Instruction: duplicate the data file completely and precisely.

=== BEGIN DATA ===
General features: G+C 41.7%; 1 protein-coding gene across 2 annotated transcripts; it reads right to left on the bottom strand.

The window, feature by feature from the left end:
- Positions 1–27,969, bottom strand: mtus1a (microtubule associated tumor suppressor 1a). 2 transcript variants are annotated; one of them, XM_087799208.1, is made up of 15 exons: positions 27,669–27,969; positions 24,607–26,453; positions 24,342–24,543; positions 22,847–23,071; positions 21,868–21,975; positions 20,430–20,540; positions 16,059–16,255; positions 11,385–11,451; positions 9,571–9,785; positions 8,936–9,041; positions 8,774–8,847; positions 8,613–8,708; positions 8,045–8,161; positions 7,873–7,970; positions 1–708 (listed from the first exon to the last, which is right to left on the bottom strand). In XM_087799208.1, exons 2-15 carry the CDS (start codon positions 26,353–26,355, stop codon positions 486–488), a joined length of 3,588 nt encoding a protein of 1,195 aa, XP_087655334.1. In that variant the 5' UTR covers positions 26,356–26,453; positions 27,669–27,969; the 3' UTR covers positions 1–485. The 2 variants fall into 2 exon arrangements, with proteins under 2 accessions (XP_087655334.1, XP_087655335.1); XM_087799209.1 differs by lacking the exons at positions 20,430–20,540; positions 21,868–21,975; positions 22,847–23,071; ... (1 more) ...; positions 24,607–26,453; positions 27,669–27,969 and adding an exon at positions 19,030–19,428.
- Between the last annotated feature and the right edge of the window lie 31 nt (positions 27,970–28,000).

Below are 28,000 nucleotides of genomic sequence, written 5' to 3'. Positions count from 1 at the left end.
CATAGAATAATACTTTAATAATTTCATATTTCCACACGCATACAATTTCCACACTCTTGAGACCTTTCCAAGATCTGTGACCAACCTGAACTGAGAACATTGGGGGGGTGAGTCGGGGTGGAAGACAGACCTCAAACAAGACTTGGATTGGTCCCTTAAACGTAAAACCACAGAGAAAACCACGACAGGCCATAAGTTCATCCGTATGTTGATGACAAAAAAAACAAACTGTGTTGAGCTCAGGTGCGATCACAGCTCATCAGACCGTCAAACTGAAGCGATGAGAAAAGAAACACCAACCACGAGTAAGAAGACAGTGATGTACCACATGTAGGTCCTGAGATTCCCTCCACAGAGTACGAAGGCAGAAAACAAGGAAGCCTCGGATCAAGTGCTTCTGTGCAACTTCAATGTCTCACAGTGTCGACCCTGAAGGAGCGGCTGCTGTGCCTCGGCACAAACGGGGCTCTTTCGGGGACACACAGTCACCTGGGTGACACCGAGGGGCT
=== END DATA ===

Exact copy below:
General features: G+C 41.7%; 1 protein-coding gene across 2 annotated transcripts; it reads right to left on the bottom strand.

The window, feature by feature from the left end:
- Positions 1–27,969, bottom strand: mtus1a (microtubule associated tumor suppressor 1a). 2 transcript variants are annotated; one of them, XM_087799208.1, is made up of 15 exons: positions 27,669–27,969; positions 24,607–26,453; positions 24,342–24,543; positions 22,847–23,071; positions 21,868–21,975; positions 20,430–20,540; positions 16,059–16,255; positions 11,385–11,451; positions 9,571–9,785; positions 8,936–9,041; positions 8,774–8,847; positions 8,613–8,708; positions 8,045–8,161; positions 7,873–7,970; positions 1–708 (listed from the first exon to the last, which is right to left on the bottom strand). In XM_087799208.1, exons 2-15 carry the CDS (start codon positions 26,353–26,355, stop codon positions 486–488), a joined length of 3,588 nt encoding a protein of 1,195 aa, XP_087655334.1. In that variant the 5' UTR covers positions 26,356–26,453; positions 27,669–27,969; the 3' UTR covers positions 1–485. The 2 variants fall into 2 exon arrangements, with proteins under 2 accessions (XP_087655334.1, XP_087655335.1); XM_087799209.1 differs by lacking the exons at positions 20,430–20,540; positions 21,868–21,975; positions 22,847–23,071; ... (1 more) ...; positions 24,607–26,453; positions 27,669–27,969 and adding an exon at positions 19,030–19,428.
- Between the last annotated feature and the right edge of the window lie 31 nt (positions 27,970–28,000).

Below are 28,000 nucleotides of genomic sequence, written 5' to 3'. Positions count from 1 at the left end.
CATAGAATAATACTTTAATAATTTCATATTTCCACACGCATACAATTTCCACACTCTTGAGACCTTTCCAAGATCTGTGACCAACCTGAACTGAGAACATTGGGGGGGTGAGTCGGGGTGGAAGACAGACCTCAAACAAGACTTGGATTGGTCCCTTAAACGTAAAACCACAGAGAAAACCACGACAGGCCATAAGTTCATCCGTATGTTGATGACAAAAAAAACAAACTGTGTTGAGCTCAGGTGCGATCACAGCTCATCAGACCGTCAAACTGAAGCGATGAGAAAAGAAACACCAACCACGAGTAAGAAGACAGTGATGTACCACATGTAGGTCCTGAGATTCCCTCCACAGAGTACGAAGGCAGAAAACAAGGAAGCCTCGGATCAAGTGCTTCTGTGCAACTTCAATGTCTCACAGTGTCGACCCTGAAGGAGCGGCTGCTGTGCCTCGGCACAAACGGGGCTCTTTCGGGGACACACAGTCACCTGGGTGACACCGAGGGGCT